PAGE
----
Connor Lockie, Slug Magazine
Lois Vossen, Independent Lens Executive Producer
On one level, “Man on Fire” is an investigation into the human spirit. As Charles Moore said in his “suicide” letter, “Our human race is impressed most of all with innocent suffering, and is moved significantly by little else. It isn’t important that I be remembered, but that someone cared enough to give up everything for the sake of others.” These words hold truth for us as a society, yet I, and others, question why someone chose this extreme measure to get our attention. I believe everyone has a piece of Moore in them, whether they are aware of it or not. This yearning to do more, to help others, to sacrifice for the larger good, compels our humanity. So when someone like Moore comes around, at least on the surface, we find ourselves awestruck, riddled with contradicting emotions. On one hand, we see the goodness in Moore, the love of humanity that compelled his actions; yet, on the other hand, the pain of his death overwhelms us too. This complexity was compounded with questions that others were asking in and around Grand Saline: Why did he do it? Is racism still in Grand Saline? Did he actually change anything? These questions were the seeds we planted, and through the process of filming, nurtured, in order to give some semblance of resolve for such an extreme act. Unfortunately (but also quite naturally), the answers to these questions are not so “black and white.” Thus, I hope this film inspires others to also ask these questions and sparks a real conversation on Moore’s death and the reality of racism. Inevitably, some people will write off Moore as crazy, using facts such as “we got a black president” (a quote from the film) to claim that racism doesn‘t exist anymore. However, I believe the answers are more complicated than that. “Man on Fire” uses Moore’s self-immolation as a vehicle to explore this small, mostly white town known for its racism. Moore’s death thus becomes the means to scratch beneath the surface of Grand Saline. The film captures the reality of small town Texas, illustrating Friday night football games, rodeos, homecoming parades, skating rinks, flea market sales, local businesses, and more. Nonetheless, the town of Grand Saline is just a microcosm for the rural south and inevitably America as a whole.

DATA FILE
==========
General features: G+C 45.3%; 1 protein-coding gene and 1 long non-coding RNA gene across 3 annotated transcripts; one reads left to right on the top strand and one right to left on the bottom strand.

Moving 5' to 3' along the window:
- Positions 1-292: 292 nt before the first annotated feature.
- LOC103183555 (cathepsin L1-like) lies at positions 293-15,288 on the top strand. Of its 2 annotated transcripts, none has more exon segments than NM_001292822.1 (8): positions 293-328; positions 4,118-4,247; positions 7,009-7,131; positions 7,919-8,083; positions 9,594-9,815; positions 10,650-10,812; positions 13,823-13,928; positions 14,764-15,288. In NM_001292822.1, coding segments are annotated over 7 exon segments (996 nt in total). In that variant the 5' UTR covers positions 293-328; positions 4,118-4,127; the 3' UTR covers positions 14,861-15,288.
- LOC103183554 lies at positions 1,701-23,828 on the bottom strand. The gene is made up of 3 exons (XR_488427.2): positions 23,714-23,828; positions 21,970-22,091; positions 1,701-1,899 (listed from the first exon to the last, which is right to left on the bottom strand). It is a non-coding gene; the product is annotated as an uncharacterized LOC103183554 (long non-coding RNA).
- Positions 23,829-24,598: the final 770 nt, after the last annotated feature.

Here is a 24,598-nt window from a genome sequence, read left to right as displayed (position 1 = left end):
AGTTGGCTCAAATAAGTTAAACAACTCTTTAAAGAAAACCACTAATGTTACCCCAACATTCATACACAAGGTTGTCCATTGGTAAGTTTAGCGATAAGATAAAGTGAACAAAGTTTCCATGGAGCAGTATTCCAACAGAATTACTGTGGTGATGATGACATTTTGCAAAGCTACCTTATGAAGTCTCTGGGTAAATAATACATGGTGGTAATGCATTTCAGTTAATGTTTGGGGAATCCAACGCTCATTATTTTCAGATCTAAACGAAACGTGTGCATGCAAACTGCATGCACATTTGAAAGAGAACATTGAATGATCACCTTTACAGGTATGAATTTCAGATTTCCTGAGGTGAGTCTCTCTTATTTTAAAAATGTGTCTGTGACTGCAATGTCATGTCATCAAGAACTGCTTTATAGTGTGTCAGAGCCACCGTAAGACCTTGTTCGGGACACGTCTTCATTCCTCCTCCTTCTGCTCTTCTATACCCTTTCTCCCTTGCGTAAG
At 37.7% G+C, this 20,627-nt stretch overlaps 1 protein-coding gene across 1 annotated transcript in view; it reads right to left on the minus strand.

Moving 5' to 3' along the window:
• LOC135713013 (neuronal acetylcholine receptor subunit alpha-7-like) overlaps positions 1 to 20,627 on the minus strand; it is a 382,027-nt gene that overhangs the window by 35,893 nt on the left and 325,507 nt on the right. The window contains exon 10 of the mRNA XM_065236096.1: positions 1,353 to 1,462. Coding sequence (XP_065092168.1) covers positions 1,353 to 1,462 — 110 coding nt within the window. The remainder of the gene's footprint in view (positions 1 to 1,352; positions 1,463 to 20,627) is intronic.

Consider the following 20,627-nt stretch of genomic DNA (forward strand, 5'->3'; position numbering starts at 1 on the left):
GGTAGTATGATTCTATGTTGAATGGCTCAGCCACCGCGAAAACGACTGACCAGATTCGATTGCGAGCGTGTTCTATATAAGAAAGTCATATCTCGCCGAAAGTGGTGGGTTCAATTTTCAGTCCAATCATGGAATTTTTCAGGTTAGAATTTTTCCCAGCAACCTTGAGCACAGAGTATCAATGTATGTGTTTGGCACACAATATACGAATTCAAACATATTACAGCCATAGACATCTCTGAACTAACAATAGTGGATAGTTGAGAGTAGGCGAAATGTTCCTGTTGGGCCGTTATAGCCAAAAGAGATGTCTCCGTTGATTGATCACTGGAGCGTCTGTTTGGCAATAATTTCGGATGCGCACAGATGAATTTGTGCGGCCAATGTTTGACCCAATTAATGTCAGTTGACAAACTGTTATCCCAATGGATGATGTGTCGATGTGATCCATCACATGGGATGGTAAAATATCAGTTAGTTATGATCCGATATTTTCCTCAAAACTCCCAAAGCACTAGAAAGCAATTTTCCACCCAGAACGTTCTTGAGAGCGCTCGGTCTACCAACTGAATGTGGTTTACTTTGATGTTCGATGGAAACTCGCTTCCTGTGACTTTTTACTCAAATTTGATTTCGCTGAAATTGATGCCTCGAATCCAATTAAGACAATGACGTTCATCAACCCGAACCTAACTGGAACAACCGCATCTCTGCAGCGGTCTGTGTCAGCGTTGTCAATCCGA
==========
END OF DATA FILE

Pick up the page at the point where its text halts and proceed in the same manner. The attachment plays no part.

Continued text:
- Joel Fendelman
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Director, Producer, Editor, Cinematographer
Currently residing in New York City, Joel Fendelman has written, produced and directed a number of award-winning narrative and documentary films. His achievements include winning the IDA Documentary Award for “Man on Fire,” premiering his short film “Game Night” at the Tribeca Film Festival in 2016 and winning numerous awards for his first and second narrative feature films “Remittance” and “David,” including “Best Screenplay” at the Brooklyn Film Festival in 2016 and the prestigious “Ecumenical Prize” at the Montreal World Film Festival in 2011. Joel strives to embrace socially conscious stories that deal with religion, social class, minorities and communicates the underlying connection between us all. He holds a Masters in Fine Arts from the University of Texas, Austin.
James Chase Sanchez is an Assistant Professor of Writing and Rhetoric at Middlebury College. His research interests are in cultural and racial rhetorics, public memory, and writing assessment, and his research has appeared or is forthcoming in College Composition and Communication, Pedagogy, Journal of Contemporary Rhetoric, Present Tense, and Writing Program Administration. Sanchez has long been fascinated with the stories of his hometown, Grand Saline, TX, and will be completing an academic manuscript about his hometown in the next couple of years.
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